Movie Interviews James+C+Burns+Spike+TV+2011+Video+Game+Awards+K0QdTQ1ZCajl

Published on July 17th, 2014 | by gareth

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Talking ColdWater and Call of Duty With Actor James C. Burns

Recently I spoke with Actor James C. Burns about his new film Coldwater. James also played Sgt Frank Woods in Ball of Duty: Black Ops and Black Ops II and he was kind enough to speak to us about the film and his work on the franchise.

What is the background and setting for the film please?

A troubled young man is sent to an isolated rural juvenile rehabilitation facility run by a retired Marine Colonel with good intentions. What initially looks to be an opportunity for change descends into crisis and chaos of character flaws.

What can you tell us about how you became attached to the film and your character?

I was in production on Black Ops 2 when they sent me the script, I read it and i was in. The Colonel was a natural extension of the Sgt. Frank Woods character I had been playing for the last 3 years. The part offered an opportunity to play a complex and flawed character, a man who’s good intentions are eroded by his unwillingness to face his own demons. It was Woods, after he leaves the service. Its the effect of leaving that highly structured environment and going into the “world” alone with minimal support and maximum attitude. the character was very familiar…. An Actor’s dream role.

The movie looks to be very intense, what type of prep did you do for the part and did it differ from your usual method?

Basically I just find out what the director wants, I hit my mark and say my line…..Again, the Colonel and Sgt. Woods were basically the same guy, So I could transfer all the prep and practice from Call Of Duty and apply it as back story for the COLONEL. Playing tough military – authority roles is my bread and butter, I just modify what I have in my “mental library” to meet the need of the project. I had also been a Professional hockey coach and spent quite a few years dealing with young men of this age group with similar situations of broken families, addiction and loss. It was a case of identifying the COLONEL’s “wound”, his damage so to speak, and let it slowly ooze out. Vince and I both agreed that the Colonel needed to be a sympathetic character in that he wasn’t just begin an A-hole for the sake of being an A-hole…he had success “transforming” boys into men as a Marine, and was sincere that he could do at Coldwater. He just didn’t account for the all the factors involved. A great study in the warrior mindset after he puts down the sword…I am so grateful they gave me the room to explore this character so throughly…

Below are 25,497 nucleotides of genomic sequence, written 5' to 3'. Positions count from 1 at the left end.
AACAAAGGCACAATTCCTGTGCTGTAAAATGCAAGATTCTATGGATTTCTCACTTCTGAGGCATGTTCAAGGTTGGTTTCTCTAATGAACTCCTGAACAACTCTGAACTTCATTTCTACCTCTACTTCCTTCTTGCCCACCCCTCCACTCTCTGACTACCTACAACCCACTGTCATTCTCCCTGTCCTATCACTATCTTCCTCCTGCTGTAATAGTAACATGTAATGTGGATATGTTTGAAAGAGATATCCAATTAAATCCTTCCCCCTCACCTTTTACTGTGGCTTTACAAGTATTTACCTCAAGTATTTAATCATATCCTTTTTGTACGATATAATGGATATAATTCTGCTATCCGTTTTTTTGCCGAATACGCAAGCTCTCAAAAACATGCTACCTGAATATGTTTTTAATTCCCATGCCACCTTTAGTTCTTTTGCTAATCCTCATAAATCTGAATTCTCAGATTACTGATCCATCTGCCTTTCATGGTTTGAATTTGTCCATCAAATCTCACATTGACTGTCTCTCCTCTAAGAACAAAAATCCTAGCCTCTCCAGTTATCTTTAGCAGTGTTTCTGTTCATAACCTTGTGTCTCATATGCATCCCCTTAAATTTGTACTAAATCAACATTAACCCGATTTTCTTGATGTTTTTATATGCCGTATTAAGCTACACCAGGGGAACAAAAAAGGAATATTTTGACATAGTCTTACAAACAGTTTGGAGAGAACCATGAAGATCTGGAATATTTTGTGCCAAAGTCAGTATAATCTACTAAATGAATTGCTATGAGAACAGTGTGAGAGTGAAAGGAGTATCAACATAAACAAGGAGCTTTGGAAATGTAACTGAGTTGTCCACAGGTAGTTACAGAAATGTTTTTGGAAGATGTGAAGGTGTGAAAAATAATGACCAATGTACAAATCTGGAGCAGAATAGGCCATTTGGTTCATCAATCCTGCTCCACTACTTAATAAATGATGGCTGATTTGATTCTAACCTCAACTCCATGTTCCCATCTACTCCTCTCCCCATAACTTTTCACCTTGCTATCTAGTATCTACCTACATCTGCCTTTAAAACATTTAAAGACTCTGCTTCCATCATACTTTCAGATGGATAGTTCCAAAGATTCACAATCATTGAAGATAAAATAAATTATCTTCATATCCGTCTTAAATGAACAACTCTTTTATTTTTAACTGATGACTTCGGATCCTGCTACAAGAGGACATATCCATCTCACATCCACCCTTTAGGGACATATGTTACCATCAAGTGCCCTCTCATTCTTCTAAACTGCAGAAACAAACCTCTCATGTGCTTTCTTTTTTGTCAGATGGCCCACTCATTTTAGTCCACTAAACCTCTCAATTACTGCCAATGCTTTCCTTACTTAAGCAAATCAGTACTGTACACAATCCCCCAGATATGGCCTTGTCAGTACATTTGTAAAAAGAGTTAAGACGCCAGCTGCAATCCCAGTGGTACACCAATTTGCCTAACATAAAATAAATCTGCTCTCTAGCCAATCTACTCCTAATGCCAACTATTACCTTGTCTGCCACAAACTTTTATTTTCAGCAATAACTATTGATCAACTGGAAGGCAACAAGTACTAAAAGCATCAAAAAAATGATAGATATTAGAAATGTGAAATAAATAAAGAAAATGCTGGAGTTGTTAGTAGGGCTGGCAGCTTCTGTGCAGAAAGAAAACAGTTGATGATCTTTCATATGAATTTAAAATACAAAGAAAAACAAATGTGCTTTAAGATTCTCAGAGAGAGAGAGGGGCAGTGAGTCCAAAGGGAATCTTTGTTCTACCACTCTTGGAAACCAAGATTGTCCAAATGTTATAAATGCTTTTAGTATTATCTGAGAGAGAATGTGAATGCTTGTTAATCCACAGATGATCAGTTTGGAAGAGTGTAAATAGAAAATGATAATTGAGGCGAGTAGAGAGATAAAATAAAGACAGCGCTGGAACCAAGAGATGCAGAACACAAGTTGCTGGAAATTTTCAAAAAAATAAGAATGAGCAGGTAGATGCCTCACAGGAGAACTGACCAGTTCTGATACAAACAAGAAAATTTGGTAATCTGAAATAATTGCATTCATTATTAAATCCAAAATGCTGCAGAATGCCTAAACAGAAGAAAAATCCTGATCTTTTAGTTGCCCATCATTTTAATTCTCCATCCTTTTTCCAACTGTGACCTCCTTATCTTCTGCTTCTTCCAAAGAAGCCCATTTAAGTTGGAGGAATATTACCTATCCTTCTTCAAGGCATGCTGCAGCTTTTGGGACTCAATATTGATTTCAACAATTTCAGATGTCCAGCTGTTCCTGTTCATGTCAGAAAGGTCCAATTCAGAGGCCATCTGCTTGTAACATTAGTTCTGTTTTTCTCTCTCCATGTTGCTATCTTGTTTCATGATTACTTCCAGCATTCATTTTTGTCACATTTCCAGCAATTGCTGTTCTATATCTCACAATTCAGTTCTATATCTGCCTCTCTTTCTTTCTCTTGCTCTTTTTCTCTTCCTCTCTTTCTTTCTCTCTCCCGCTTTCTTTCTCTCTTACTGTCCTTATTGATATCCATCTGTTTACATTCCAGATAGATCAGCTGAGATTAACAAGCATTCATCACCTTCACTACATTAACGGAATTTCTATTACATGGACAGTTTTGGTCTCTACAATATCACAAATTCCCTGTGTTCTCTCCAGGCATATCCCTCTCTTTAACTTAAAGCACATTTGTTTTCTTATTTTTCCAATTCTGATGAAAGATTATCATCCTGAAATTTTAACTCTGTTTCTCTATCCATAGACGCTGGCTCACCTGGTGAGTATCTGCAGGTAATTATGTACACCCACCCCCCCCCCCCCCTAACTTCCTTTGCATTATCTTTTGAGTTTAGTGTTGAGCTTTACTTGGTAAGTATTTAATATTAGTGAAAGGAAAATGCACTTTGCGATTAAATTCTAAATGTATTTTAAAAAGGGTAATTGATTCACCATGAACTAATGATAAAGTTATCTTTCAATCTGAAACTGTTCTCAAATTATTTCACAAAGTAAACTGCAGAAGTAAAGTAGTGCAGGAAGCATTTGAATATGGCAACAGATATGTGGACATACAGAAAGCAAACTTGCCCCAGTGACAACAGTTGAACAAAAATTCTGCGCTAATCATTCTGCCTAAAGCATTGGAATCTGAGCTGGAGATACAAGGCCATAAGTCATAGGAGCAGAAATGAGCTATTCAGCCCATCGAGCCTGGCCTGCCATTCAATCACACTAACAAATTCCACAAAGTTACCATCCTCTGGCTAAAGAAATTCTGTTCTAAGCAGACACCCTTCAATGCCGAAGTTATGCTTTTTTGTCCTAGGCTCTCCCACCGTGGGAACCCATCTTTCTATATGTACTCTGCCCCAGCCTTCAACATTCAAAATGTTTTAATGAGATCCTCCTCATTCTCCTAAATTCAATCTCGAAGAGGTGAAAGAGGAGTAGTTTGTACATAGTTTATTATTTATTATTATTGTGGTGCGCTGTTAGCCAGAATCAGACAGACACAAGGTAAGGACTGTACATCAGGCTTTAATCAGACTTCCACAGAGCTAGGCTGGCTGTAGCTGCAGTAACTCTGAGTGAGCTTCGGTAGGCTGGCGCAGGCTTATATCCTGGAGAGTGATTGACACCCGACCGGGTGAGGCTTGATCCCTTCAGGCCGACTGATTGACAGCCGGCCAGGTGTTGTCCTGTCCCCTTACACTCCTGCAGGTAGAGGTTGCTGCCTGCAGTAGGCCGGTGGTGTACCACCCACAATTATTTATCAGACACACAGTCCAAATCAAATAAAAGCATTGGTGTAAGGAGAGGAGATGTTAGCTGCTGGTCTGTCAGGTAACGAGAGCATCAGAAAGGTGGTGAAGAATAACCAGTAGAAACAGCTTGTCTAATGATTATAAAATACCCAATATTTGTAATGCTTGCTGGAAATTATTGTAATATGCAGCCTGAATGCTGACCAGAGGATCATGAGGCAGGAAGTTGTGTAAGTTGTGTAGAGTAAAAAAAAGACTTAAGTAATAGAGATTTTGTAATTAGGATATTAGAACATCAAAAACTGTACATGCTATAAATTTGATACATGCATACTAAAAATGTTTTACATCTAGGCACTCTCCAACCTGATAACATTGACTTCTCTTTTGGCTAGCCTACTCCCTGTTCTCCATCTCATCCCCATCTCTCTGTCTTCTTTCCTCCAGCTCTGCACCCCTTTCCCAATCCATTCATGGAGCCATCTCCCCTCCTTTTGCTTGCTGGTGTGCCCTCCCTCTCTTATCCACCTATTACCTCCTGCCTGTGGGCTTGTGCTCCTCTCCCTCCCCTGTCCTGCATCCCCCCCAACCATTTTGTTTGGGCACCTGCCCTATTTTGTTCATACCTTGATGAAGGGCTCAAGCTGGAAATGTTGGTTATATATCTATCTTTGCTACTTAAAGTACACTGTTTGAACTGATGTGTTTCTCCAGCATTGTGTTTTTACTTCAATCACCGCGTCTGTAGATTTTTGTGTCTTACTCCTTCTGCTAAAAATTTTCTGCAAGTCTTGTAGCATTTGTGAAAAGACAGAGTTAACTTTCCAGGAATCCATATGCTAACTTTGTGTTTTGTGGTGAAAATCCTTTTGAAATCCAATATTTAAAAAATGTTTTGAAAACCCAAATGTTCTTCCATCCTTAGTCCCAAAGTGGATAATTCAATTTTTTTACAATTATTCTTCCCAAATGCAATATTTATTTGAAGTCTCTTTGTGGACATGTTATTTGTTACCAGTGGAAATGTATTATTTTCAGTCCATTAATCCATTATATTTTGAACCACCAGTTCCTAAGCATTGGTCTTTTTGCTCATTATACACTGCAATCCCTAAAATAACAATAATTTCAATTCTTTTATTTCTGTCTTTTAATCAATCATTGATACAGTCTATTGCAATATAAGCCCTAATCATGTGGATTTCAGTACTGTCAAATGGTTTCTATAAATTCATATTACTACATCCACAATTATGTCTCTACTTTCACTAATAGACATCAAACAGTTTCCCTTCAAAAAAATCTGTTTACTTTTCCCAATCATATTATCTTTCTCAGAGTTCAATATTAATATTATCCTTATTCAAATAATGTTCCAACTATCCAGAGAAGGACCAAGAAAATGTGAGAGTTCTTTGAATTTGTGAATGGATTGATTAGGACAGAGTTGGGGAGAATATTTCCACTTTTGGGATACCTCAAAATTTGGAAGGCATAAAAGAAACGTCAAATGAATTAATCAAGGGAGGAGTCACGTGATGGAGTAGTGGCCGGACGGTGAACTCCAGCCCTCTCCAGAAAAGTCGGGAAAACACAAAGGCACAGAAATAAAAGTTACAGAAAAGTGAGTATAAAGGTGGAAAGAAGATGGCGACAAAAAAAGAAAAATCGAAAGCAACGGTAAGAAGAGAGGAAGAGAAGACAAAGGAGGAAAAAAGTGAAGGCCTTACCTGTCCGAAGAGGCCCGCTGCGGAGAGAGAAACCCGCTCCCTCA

How did you manage the mood on set as I am sure making a film with such a tense story must have required you all to purge when you could.

Tense? Not at all….This was a blast. Great camaraderie , we shot at summer camp in the Malibu hills, late summer, it was beautiful, for me it was like being at hockey camp. The shoot was well set up, the cast was awesome. For a lot of these guys it was their first job so the energy was amazing. All that testosterone flying around made my life really easy, I love those “team” environments. Everyone feeds off the synergy. This a special project in that way, everyone really got along and supported each other in small and big ways, hats off to Dave Gare the Producer for creating that space for us…and of course to Vince for putting on screen.

How did you get into acting and what would you say was your big break?